The traffic enforcers, who earn P4,000 (US$95) a month, will no longer be forced to extort from traffic violators. They would now be compelled to turnover their parking fees collections.
But City Hall should adopt some mechanisms, like CCTV cameras, on the street that could also monitor if traffic enforcers are abusing their duties.
If employees of both the government and private sectors are given big salary increases, like the senators and congressmen, they will not be tempted to look for side jobs. They could just go straight home to their families from work, be well rested to prepare for work the next day.
Big salaries will discourage Filipinos from leaving the country to seek greener pastures.
Big salaries will make them fall in love with their jobs. Big salaries will deter them from accepting grease money while transacting business with the public for fear of losing their jobs.
If for some reasons, some employees would still look for side jobs, their employers should report their earnings to the Bureau of Internal Revenue. These employers  can withhold their taxes so that their extra incomes will not form part of the underground economy, like grease money, which has remained untaxed.
If all transactions are taxed, including sales, and professional services such as doctors’, attorneys’, CPA’s, architects’, engineers’, waiters’, taxi drivers’ tips, casino, race track winnings, etc., and are properly reported to the BIR, these “new moneys” would not only boost the  collection of the BIR but will flow back as salaries and benefits of government employees so they are expected to render efficient public service.   PUBLIC MAY PAY BY CREDIT CARD, CHECKS OR MONEY ORDER   With the computerizations, the public can transact personally less with the government employees by letting them pay with credit cards online. There is no more need to require employees to report for work without pockets, like casino dealers, as one of the public proposals floated around by the Bureau of Customs to deter extortion activities of its employees. If the public transacts business with the government, the public should be encouraged to pay only in check or money order.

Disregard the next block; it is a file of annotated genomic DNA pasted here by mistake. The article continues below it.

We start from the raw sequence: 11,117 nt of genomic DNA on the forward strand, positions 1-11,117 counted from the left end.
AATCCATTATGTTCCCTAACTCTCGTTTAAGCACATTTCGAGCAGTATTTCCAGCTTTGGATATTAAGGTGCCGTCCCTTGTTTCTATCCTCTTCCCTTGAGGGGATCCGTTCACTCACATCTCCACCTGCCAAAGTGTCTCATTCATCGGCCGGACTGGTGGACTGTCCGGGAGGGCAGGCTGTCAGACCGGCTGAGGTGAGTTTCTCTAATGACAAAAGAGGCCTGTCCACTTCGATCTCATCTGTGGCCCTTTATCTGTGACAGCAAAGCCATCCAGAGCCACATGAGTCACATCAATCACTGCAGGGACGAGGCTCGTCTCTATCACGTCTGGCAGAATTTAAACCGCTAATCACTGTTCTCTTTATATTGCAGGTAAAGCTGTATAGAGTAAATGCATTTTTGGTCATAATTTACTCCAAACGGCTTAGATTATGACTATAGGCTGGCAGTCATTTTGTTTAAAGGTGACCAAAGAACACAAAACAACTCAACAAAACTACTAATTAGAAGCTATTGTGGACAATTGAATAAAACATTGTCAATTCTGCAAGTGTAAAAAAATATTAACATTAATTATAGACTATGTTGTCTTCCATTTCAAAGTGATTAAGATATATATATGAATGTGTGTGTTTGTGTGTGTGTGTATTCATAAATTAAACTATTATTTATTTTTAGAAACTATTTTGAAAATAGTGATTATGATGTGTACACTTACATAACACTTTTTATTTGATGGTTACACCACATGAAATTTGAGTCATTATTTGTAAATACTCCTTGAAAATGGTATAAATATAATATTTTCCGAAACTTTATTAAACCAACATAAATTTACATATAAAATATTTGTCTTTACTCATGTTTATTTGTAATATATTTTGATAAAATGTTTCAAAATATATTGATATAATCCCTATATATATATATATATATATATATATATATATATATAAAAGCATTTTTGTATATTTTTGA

If the public would pay in cash, the government employee should all the more be required to issue a receipt at all times.
It’s about time the Big Business moderate their profits by supporting the legislated wage increase pending in Congress.
The Big Business, which composes the current or probable future income earner at the 30-percent of the income distribution, especially those earning one million pesos (US$23,809) a month, and the Catholic Church and other religious institutions, should join hands in helping the government and the private sector raise the salaries of both the government and private sectors.